If you're older than 60, you might want to ask your doctor about doing a stress test, even if you don't have symptoms of heart disease. A new study revealed that abnormalities in treadmill exercise stress tests, typically used to diagnose coronary artery disease, also predicted non-cardiovascular causes of death like cancer, besides cardiovascular-related deaths. The abnormalities such as low functional aerobic capacity were associated with increased mortality. This insight came from analyzing 13,382 patients with no baseline cardiovascular issues over a median period of 12.7 years. The findings suggest a broader diagnostic utility for exercise stress tests, urging clinicians to not only focus on ECG results but also on other exercise test data to encourage patients towards better physical activity, even if cardiovascular risks aren't significant.
Exercise in a pill could be closer to reality than you might imagine. A groundbreaking drug, SLU-PP-332, by University of Florida researchers, mimics exercise effects, aiding weight loss and muscle activity in mice. The drug deceives muscles into a pseudo-exercising state, elevating metabolism and endurance without actual exercise. Unlike appetite-curbing drugs like Ozempic, SLU-PP-332 fuels a natural metabolic route generally triggered by exercise, emulating marathon training effects. Targeting ERR proteins, pivotal in energy-intensive tissues, it optimizes metabolic pathways, promising obesity and muscle loss treatment. The next phase involves refining SLU-PP-332's structure for advanced trials, stepping closer to a novel exercise-mimicking weight management solution. While a drug like this could be really helpful for those who are immobile, it clearly offers no benefit for building muscle or bone density, which are the two most significant lifestyle-related factors that affect your health later in life.
New research delivers yet another win for berberine, specifically Berberine Phytosome™, as a game-changer for metabolic health. The two-month study on overweight subjects with impaired fasting glucose (IFG) unveiled striking results. Not only did berberine supplementation significantly reduce blood sugar and insulin levels, but it also made a noticeable impact on lipid profiles. Total cholesterol, HDL ratios, and triglycerides all improved. Even more compelling, the supplement drove down visceral adipose tissue and overall fat mass, aligning with prior research that berberine can also be a potent ally in weight management. With cardiovascular risk markers like the ApoB/ApoA ratio also declining, Berberine Phytosome™ could be your next go-to for a more comprehensive approach to metabolic health. For supporting normal blood sugar and cholesterol, berberine is undoubtedly the best available natural option out there.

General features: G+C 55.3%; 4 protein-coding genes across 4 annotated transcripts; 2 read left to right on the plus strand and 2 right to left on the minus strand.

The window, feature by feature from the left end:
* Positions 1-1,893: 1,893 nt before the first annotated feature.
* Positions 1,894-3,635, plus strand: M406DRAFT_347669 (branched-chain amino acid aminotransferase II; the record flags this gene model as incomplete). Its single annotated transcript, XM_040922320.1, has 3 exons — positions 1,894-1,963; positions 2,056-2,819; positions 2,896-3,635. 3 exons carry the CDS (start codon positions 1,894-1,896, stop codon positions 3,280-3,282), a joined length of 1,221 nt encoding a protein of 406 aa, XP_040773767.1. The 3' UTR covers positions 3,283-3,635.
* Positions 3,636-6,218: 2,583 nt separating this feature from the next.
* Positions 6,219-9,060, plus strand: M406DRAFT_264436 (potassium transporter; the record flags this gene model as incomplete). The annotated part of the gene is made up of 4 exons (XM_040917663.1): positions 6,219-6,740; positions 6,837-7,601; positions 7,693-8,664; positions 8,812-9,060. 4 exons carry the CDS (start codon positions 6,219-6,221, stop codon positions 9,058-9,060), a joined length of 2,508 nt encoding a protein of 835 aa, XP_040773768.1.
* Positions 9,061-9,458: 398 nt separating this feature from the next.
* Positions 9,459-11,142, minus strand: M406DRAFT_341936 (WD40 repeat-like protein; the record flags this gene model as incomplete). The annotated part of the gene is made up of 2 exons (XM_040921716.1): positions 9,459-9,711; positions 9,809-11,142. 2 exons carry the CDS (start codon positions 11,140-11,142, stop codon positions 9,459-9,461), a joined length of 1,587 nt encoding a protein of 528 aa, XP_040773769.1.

Kratom has been making headlines lately. I've never used it and it's not readily available in the U.S., but if you were curious about what it is, here's a quick summary: Kratom is a tropical tree native to Southeast Asia, particularly in countries like Thailand, Indonesia, and Malaysia. The leaves of this tree contain compounds that interact with the body's opioid receptors, albeit less intensely than traditional opioids like morphine. Used for centuries in its native regions, kratom has recently gained attention in Western countries as an alternative treatment for chronic pain and symptoms of anxiety and depression. When consumed in moderate doses, kratom can offer pain relief without some of the severe side effects and dependency issues commonly associated with pharmaceutical painkillers. However, it's crucial to consult a healthcare provider for proper diagnosis and treatment planning, as the FDA has not officially approved kratom for medical use, and its long-term effects are still not fully understood.
🌎 Other News & Stories Worth Reading
‘No Real Debate’ After New Study Shows mRNA From COVID Shots Contaminates Breast Milk. A new peer-reviewed study provides “pretty conclusive proof” that mRNA from the COVID-19 vaccines migrates into breast milk — “probably for the first 48 hours after vaccination,” according to internet lecturer John Campbell, Ph.D. Campbell, a retired emergency room nurse, teacher and author of two nursing textbooks, reviewed the study, published Sept. 19 in The Lancet, in a video presentation. According to the study, the breast milk of 10 of 13 women who took the vaccine tested positive for mRNA up to 45 hours after the vaccine was administered. Keep reading...
Covid vaccines DO cause unexpected vaginal bleeding in women - even if they haven't had their period in YEARS, study finds. The Pfizer, Moderna and AstraZeneca Covid vaccines cause unexpected vaginal bleeding in older women and women on birth control, a study has confirmed. While changes in bleeding and periods in menstruating women post-shot have been known for years, few studies have looked at the impact on women who don't normally menstruate, such as the elderly and those on birth control. But a new study - that looked at data from more than 20,000 women in this category - found the risk of vaginal bleeding increased two to three times in the four weeks after Covid vaccination compared to before the shot.